2. Paints and coatings: must comply with SCAQMD VOC limits for clear wood finishes, floor coatings, stains, sealers, shellacs; Green Seal Standard GS-11 for paints, coatings, and primers; and Green Seal Standard GC-03 for anti-rust paints.

  3. Carpet systems: must comply with requirements of the Carpet and Rug Institute's Green Label Plus program, while simultaneously meeting the adhesive standards listed above.

  4. Composite wood and agrifiber products: must be produced with no added urea-formaldehyde resins. Note that exterior products are commonly made with phenol formaldehyde which, unlike urea-formaldehyde, does not off-gas at normal temperatures; they are therefore considered acceptable under these guidelines. Included are such things as plywood, particle board, medium-density fiberboard, and so on.

Milstein Hall gets points for the first three of these categories, but not without some difficulties: it is likely that some of the "green" products used—for example, form-release agents applied to formwork surfaces in contact with newly-cast concrete—caused unexpected and unacceptable discoloration of the finished concrete surface which, in turn, required extra materials and work. The third credit is awarded because a token amount of "Bentley Prince Street" carpet—used at the bottom level of the auditorium space below the large studio floor—is certified to meet the requirements of Green Label Plus. The last of these credits was not awarded, possibly because of plywood or other urea-formaldehyde emitting wood products used inside the building.

Credit 5: Indoor Chemical and Pollutant Source Control. This credit seeks to reduce the ongoing contamination of occupied space, not from construction materials, but from exterior pollutants and interior processes that release hazardous gases. Milstein Hall gets this point by complying with all of the following:

  1. Provide 6-foot long entry mat, grate, grille, etc. to capture dirt and other particulate matter.

  2. Treat any space in which hazardous gases or chemicals are present much like designated smoking areas (Prerequisite 2): floor-to-deck sealed partitions, negative pressure, and direct exhaust to the exterior. Note that "convenience" copiers and printers are excluded.

  3. Where mechanical ventilation is used, process both supply air, and any return air that will become supply air; and use pre-occupancy filters with MERV = 13 or better (not just MERV = 8 as in Credit 3).

Credits 6.1 and 6.2: Controllability of Systems. This credit consists of two points, one each for providing de-centralized control of lighting and heating/cooling.

Lighting: To comply with Credit 6.1, lighting controls must be provided for 90% of occupants (individual users) and for 100% of all multi-occupant spaces, so that lighting can be adjusted to suit particular tasks according to individual preferences.

Milstein Hall embodies the exact opposite attitude, which shows up as well in Sustainable Site Credit 8 for light pollution reduction—the same non-controllable interior lighting that pollutes the night sky also influences the interior environment. Milstein is a glass box that is illuminated 24/7, even when the building is lightly occupied. Not only do students and faculty have no individual control over illumination levels from overhead lights, but glare from skylights has also proved to be a problem in certain locations on the second level. It appears to be practically impossible to control lights in areas where digital projection devices are used, or for individual work stations where lower light levels may well be preferred when working with computer monitors.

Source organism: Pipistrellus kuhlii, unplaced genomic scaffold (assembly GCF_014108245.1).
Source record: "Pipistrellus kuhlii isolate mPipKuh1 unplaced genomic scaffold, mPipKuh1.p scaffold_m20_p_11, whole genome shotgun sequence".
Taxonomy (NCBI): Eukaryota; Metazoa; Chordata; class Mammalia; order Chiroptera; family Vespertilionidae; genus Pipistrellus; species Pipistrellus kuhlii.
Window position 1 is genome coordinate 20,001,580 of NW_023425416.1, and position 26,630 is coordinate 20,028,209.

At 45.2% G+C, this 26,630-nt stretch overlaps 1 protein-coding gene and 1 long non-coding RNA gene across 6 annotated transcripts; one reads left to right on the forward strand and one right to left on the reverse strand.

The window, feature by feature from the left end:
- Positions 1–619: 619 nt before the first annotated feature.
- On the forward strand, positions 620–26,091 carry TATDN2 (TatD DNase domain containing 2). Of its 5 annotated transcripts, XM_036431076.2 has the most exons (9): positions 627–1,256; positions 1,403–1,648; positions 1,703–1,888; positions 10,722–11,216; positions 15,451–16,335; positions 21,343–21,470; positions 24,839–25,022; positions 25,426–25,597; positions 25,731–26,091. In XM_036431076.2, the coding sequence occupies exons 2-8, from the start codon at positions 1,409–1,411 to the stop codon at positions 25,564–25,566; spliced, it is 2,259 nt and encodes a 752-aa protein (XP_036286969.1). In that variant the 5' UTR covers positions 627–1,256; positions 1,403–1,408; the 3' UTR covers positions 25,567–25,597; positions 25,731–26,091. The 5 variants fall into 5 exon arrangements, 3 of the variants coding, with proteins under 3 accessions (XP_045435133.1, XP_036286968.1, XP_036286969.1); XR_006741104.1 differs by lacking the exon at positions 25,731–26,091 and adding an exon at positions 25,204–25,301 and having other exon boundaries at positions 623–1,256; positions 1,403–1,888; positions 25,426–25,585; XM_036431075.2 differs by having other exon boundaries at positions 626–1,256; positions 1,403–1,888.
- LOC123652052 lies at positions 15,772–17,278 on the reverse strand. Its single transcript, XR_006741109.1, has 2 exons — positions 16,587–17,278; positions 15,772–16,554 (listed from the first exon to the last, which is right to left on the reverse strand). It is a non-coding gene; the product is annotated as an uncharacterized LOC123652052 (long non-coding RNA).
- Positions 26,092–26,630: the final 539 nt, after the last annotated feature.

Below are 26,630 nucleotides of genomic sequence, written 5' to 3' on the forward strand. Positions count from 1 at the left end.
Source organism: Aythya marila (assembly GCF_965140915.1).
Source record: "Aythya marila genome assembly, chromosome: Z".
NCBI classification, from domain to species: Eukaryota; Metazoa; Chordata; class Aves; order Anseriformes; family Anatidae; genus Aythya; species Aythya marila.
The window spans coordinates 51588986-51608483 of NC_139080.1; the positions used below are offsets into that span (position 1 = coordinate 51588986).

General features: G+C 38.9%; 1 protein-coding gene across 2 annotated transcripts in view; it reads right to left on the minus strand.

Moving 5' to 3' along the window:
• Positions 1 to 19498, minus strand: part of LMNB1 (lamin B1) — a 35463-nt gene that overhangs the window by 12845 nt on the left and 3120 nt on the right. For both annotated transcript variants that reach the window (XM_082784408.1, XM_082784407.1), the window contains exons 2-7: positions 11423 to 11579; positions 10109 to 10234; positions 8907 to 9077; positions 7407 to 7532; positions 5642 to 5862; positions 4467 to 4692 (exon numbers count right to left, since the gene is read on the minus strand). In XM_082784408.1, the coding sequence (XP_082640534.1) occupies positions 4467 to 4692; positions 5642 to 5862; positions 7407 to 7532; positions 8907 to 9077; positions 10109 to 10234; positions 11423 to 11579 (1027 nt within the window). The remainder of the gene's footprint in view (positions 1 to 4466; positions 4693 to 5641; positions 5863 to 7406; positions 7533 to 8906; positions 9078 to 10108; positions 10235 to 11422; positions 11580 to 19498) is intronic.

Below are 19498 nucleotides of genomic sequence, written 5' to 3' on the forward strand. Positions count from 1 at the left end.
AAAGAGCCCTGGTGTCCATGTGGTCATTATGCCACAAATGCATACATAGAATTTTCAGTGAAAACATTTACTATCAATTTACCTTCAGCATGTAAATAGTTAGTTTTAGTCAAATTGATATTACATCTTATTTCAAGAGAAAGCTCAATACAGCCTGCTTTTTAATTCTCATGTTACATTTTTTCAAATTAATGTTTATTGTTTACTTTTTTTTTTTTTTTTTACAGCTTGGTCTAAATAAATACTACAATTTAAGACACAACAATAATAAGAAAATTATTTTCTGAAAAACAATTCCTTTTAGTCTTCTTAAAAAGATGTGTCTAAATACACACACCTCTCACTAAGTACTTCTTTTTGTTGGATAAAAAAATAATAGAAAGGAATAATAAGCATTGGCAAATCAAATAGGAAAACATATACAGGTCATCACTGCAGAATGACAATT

Thermal comfort (heating/cooling): To comply with Credit 6.2, "comfort control" must be provided for 50% of occupants (individual space users) and for 100% of multi-occupant spaces. Such controls can be hi-tech or low-tech (e.g., operable windows count), and can address any one of the four thermal comfort parameters: air temperature, radiant temperature, air speed, and humidity.

Milstein Hall has no such individual thermal comfort controls.

Credits 7.1 and 7.2: Thermal Comfort. This credit has a "design" and "verification" component, each worth one point. Milstein Hall gets them both.

Design: To comply with Credit 7.1, the project must satisfy ASHRAE Standard 55-2004 Thermal Comfort Conditions for Human Occupancy. Compliance must be documented per section 6.1.1. of this standard.

Verification: Compliance with Credit 7.2 is determined by surveying occupants 6-18 months after the building is completed. Per the ASHRAE standard cited above, 20% or greater occupant dissatisfaction requires that thermal issues be addressed and fixed. However, a survey conducted six months after occupancy will not necessarily reveal thermal problems that are seasonal in nature, e.g., overheating in the summer, or cold indoor temperatures in the winter. It also offers no guarantee that building operators will maintain adequate comfort levels in the years after such a survey is conducted.

Credits 8.1 and 8.2: Daylight and Views. This credit deals with glass and glazing from two points of view, and allows 1 point for each: (1) bringing daylight inside, and (2) providing views to the outside.

Daylight: The basic criterion for this credit is to supply daylight to 75% of the building's regularly-occupied interior spaces. This is defined in three different ways, any of which can be used to demonstrate compliance:

  1. Achieve a glazing factor (GF) of 2% measured at the back of all required spaces (i.e., in 75% of the building's regularly-occupied areas); where: